After 14 years and more than half a million dollars in legal fees, Sacramento City Unified School District appears to have cleared its final hurdle in its fight to offer Waldorf-inspired instruction in its public schools.
The nonprofit group People for Legal and Non-Sectarian Schools, or PLANS Inc. sued the district in 1998, alleging that Waldorf schools teach the religion anthroposophy and thus should be barred from public funding.
Anthroposophy is a philosophy of Waldorf method founder Rudolf Steiner that supporters say is meant to encourage personal thought and self-reflection.
"The PLANS case started with: Is anthroposophy a religion?" said Allegra Alessandri, a longtime Waldorf educator who now teaches at a Waldorf- inspired high school in Sacramento City Unified. "If it is a religion, then we have to determine whether it's being taught in Waldorf schools. If anthroposophy is determined not to be a religion, then it doesn't matter. That was the source of the 14 years in and out of appeals."
Sacramento City Unified spent nearly $590,000 to fight the lawsuit since 1998, district officials said. Sacramento City Unified spokesman Gabe Ross said the lengthy fight was important.
"Parents shouldn't have to go to private schools to have a full array of educational opportunities," he said.
The case has been in legal wrangling since PLANS first was deemed to have the taxpayer standing to sue in 1999. Over the years, the case has been tossed out and reinstated, has had two one-day bench trials and has made three appearances to the 9th U.S. Circuit Court of Appeals.
Last week, the 9th Circuit issued an unpublished decision to uphold a previous federal ruling in favor of Sacramento City Unified.
That decision appears to have ended the case.
"They can request rehearing or reconsideration from the 9th Circuit," said Michelle Cannon, an attorney who worked on the case for Sacramento City Unified. "There is virtually no chance of that being granted. They can petition to the Supreme Court, but this case doesn't meet those requirements. It's really over at this point."
Sacramento City Unified has two Waldorf-inspired schools and is considering a third.
Alice Birney Waldorf- Inspired school, a kindergarten-through-eighth grade school established in 1996, has 486 students and a waiting list.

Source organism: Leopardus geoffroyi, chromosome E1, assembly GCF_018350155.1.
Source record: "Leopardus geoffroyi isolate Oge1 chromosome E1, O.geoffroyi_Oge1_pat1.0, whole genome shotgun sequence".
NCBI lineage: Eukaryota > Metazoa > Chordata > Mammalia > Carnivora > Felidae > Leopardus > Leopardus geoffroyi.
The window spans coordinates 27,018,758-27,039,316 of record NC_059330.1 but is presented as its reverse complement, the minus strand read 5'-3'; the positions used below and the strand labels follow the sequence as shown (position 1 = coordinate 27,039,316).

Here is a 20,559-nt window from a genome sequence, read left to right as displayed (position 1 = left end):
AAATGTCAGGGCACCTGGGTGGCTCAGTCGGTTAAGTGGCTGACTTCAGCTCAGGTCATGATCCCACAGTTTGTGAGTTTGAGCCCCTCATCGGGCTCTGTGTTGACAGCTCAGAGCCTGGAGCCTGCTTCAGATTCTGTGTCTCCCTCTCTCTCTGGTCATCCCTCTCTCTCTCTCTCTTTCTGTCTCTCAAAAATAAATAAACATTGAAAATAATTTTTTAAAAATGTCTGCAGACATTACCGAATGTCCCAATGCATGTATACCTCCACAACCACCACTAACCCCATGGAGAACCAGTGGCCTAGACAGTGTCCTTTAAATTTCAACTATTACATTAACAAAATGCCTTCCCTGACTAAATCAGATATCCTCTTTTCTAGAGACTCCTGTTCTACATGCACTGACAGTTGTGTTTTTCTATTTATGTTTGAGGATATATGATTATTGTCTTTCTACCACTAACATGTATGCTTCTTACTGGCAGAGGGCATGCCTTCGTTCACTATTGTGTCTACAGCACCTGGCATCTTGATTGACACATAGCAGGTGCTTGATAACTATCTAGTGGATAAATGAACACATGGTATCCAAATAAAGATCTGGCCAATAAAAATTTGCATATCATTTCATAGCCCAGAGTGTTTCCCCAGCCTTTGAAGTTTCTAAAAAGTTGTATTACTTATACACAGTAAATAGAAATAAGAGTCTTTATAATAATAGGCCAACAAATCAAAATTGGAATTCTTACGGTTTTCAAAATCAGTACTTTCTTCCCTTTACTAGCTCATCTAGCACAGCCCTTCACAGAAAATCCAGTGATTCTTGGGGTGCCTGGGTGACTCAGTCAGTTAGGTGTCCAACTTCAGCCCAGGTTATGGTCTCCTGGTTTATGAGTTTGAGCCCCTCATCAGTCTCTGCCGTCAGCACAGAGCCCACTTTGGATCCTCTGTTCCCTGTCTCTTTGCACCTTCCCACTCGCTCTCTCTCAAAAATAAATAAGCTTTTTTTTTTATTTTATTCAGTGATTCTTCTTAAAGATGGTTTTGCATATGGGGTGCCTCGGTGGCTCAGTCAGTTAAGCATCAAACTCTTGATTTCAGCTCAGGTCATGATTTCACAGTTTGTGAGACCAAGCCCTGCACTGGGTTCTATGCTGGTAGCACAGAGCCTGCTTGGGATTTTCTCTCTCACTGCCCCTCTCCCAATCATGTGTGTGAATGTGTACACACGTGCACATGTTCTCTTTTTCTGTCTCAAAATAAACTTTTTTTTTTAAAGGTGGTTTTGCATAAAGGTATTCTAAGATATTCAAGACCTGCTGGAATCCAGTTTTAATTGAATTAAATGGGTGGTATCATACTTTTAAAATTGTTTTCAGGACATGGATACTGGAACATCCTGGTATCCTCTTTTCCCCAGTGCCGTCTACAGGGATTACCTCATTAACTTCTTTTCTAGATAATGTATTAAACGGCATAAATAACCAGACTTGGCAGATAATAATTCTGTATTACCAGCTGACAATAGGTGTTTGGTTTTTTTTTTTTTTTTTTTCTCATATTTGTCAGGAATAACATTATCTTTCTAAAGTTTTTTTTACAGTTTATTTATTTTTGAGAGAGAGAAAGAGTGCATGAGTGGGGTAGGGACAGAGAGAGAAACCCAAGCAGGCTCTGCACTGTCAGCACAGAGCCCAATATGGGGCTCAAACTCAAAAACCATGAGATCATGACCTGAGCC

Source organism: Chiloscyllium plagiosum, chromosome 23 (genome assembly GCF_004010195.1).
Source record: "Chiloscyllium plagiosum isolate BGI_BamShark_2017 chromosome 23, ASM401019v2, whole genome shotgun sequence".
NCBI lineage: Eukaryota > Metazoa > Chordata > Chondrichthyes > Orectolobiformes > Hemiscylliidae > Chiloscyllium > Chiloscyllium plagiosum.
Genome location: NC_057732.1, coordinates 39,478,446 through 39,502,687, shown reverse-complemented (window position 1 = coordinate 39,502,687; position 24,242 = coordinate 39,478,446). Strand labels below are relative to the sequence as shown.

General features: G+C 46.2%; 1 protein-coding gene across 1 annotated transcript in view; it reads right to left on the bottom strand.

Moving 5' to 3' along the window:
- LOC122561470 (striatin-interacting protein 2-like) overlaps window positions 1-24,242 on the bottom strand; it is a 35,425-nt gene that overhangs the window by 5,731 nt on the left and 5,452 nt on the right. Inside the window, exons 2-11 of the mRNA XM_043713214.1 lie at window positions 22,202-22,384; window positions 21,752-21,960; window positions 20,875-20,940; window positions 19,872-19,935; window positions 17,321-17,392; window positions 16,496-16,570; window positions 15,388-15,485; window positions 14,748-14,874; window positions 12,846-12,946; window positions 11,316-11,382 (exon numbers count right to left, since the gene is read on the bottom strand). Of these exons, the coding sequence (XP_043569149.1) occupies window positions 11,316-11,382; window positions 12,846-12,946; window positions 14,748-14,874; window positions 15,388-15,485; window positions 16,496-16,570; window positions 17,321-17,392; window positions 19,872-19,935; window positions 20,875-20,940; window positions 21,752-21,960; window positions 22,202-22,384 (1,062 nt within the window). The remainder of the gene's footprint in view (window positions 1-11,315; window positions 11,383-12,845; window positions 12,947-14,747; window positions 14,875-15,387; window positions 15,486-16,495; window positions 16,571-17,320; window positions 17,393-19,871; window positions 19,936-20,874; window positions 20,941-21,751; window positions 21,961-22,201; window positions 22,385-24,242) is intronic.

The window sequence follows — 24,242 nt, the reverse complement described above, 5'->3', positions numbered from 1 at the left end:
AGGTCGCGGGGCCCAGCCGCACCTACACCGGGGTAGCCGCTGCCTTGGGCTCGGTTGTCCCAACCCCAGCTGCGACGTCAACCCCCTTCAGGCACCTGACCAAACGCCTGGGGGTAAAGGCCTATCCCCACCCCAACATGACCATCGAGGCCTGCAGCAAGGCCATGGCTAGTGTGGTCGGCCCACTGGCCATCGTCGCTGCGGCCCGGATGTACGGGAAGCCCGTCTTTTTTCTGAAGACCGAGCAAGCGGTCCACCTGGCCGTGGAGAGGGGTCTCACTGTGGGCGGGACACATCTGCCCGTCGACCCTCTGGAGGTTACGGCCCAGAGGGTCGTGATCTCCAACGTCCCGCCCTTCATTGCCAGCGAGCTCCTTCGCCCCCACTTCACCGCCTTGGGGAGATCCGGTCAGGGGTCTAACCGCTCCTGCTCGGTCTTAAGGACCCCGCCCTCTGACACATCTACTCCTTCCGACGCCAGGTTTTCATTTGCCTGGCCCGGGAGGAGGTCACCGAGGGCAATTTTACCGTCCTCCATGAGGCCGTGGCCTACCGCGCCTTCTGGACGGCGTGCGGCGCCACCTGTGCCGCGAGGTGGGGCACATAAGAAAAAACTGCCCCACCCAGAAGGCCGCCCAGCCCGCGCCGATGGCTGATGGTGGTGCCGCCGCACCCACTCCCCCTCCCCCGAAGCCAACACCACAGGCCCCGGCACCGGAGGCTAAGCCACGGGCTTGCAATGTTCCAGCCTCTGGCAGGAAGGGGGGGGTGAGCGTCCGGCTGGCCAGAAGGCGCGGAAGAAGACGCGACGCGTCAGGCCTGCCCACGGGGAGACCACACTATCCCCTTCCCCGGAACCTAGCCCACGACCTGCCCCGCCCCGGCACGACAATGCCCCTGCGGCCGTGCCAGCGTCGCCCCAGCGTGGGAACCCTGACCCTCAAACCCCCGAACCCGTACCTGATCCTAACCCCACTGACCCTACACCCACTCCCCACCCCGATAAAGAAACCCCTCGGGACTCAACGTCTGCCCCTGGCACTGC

The school was previously at the John Morse campus.
Four years ago, the district replaced a failing small school with George Washington Carver School of Arts and Sciences, a Waldorf-inspired high school.
A group looking to address enrollment declines at A.M. Winn Elementary is considering changing the Rancho Cordova campus to a K-8 Waldorf-inspired school.
Waldorf educators say Waldorf is a holistic approach that focuses on a child's development and has art infused into the curriculum.
"This educational approach is about human development and human growth," said Alessandri, the principal at George Washington Carver. "It's not just learning facts and information that will be tested at the end of the year. We say we teach children, we don't teach standards. It's about the whole child."
Earlier last week, George Washington Carver, which is in Rancho Cordova, graduated its first class of students who had been at the school all four years. The Waldorf- inspired school replaced America's Choice High School, a failing school where the dropout rate was 60.5 percent more than twice the state average.
In the past two years, the school went from 198 students to 288 students this year. Alessandri said the ideal size of the school is 400 students.
"We are growing slowly and surely," she said. "We transformed a violent, unsafe school culture into a thriving, nurturing culture."
Alessandri closely followed the legal challenge to public Waldorf-inspired instruction and said she sees something positive that came from the litigation.
"It forced us to be clear about what we are doing and strengthen our own position," she said. "In 14 years, Waldorf has grown stronger."